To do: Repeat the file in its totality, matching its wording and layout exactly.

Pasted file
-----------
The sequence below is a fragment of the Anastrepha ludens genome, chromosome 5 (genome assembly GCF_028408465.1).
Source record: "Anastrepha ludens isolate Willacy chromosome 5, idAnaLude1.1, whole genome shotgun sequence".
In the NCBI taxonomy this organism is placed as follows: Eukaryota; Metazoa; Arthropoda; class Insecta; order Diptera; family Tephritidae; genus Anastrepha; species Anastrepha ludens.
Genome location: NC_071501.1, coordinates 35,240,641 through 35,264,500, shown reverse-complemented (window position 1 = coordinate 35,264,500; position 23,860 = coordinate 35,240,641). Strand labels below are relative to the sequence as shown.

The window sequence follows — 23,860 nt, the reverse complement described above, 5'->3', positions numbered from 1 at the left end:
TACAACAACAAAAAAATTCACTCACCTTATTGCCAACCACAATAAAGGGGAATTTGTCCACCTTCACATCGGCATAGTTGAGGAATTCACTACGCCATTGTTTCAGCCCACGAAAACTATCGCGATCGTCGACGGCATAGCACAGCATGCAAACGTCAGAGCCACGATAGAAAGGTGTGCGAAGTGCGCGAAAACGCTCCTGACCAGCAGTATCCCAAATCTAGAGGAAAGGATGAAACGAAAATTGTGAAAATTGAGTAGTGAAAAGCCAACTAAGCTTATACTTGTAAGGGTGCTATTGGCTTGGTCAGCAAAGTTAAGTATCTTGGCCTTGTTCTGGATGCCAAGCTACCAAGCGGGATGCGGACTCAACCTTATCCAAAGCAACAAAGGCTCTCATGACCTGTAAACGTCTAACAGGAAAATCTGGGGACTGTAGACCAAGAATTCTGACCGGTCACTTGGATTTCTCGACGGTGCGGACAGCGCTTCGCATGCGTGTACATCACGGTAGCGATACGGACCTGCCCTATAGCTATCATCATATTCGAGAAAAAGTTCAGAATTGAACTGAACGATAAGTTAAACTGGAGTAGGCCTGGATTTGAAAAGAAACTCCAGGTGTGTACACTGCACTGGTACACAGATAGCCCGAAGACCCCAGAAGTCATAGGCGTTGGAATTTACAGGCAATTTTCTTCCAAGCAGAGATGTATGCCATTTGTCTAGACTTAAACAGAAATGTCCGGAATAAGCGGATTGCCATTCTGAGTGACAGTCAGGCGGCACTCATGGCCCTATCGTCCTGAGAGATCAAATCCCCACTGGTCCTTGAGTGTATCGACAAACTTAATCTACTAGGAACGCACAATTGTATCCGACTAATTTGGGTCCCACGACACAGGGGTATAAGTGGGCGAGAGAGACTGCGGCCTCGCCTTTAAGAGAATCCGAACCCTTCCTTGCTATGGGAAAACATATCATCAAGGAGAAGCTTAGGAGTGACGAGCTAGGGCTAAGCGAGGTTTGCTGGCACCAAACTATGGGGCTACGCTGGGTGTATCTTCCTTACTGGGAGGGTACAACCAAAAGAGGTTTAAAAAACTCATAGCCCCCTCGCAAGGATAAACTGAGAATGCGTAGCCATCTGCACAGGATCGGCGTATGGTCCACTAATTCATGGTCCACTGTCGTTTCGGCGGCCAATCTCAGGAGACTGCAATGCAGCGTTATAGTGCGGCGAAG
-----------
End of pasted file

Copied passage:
The sequence below is a fragment of the Anastrepha ludens genome, chromosome 5 (genome assembly GCF_028408465.1).
Source record: "Anastrepha ludens isolate Willacy chromosome 5, idAnaLude1.1, whole genome shotgun sequence".
In the NCBI taxonomy this organism is placed as follows: Eukaryota; Metazoa; Arthropoda; class Insecta; order Diptera; family Tephritidae; genus Anastrepha; species Anastrepha ludens.
Genome location: NC_071501.1, coordinates 35,240,641 through 35,264,500, shown reverse-complemented (window position 1 = coordinate 35,264,500; position 23,860 = coordinate 35,240,641). Strand labels below are relative to the sequence as shown.

The window sequence follows — 23,860 nt, the reverse complement described above, 5'->3', positions numbered from 1 at the left end:
TACAACAACAAAAAAATTCACTCACCTTATTGCCAACCACAATAAAGGGGAATTTGTCCACCTTCACATCGGCATAGTTGAGGAATTCACTACGCCATTGTTTCAGCCCACGAAAACTATCGCGATCGTCGACGGCATAGCACAGCATGCAAACGTCAGAGCCACGATAGAAAGGTGTGCGAAGTGCGCGAAAACGCTCCTGACCAGCAGTATCCCAAATCTAGAGGAAAGGATGAAACGAAAATTGTGAAAATTGAGTAGTGAAAAGCCAACTAAGCTTATACTTGTAAGGGTGCTATTGGCTTGGTCAGCAAAGTTAAGTATCTTGGCCTTGTTCTGGATGCCAAGCTACCAAGCGGGATGCGGACTCAACCTTATCCAAAGCAACAAAGGCTCTCATGACCTGTAAACGTCTAACAGGAAAATCTGGGGACTGTAGACCAAGAATTCTGACCGGTCACTTGGATTTCTCGACGGTGCGGACAGCGCTTCGCATGCGTGTACATCACGGTAGCGATACGGACCTGCCCTATAGCTATCATCATATTCGAGAAAAAGTTCAGAATTGAACTGAACGATAAGTTAAACTGGAGTAGGCCTGGATTTGAAAAGAAACTCCAGGTGTGTACACTGCACTGGTACACAGATAGCCCGAAGACCCCAGAAGTCATAGGCGTTGGAATTTACAGGCAATTTTCTTCCAAGCAGAGATGTATGCCATTTGTCTAGACTTAAACAGAAATGTCCGGAATAAGCGGATTGCCATTCTGAGTGACAGTCAGGCGGCACTCATGGCCCTATCGTCCTGAGAGATCAAATCCCCACTGGTCCTTGAGTGTATCGACAAACTTAATCTACTAGGAACGCACAATTGTATCCGACTAATTTGGGTCCCACGACACAGGGGTATAAGTGGGCGAGAGAGACTGCGGCCTCGCCTTTAAGAGAATCCGAACCCTTCCTTGCTATGGGAAAACATATCATCAAGGAGAAGCTTAGGAGTGACGAGCTAGGGCTAAGCGAGGTTTGCTGGCACCAAACTATGGGGCTACGCTGGGTGTATCTTCCTTACTGGGAGGGTACAACCAAAAGAGGTTTAAAAAACTCATAGCCCCCTCGCAAGGATAAACTGAGAATGCGTAGCCATCTGCACAGGATCGGCGTATGGTCCACTAATTCATGGTCCACTGTCGTTTCGGCGGCCAATCTCAGGAGACTGCAATGCAGCGTTATAGTGCGGCGAAG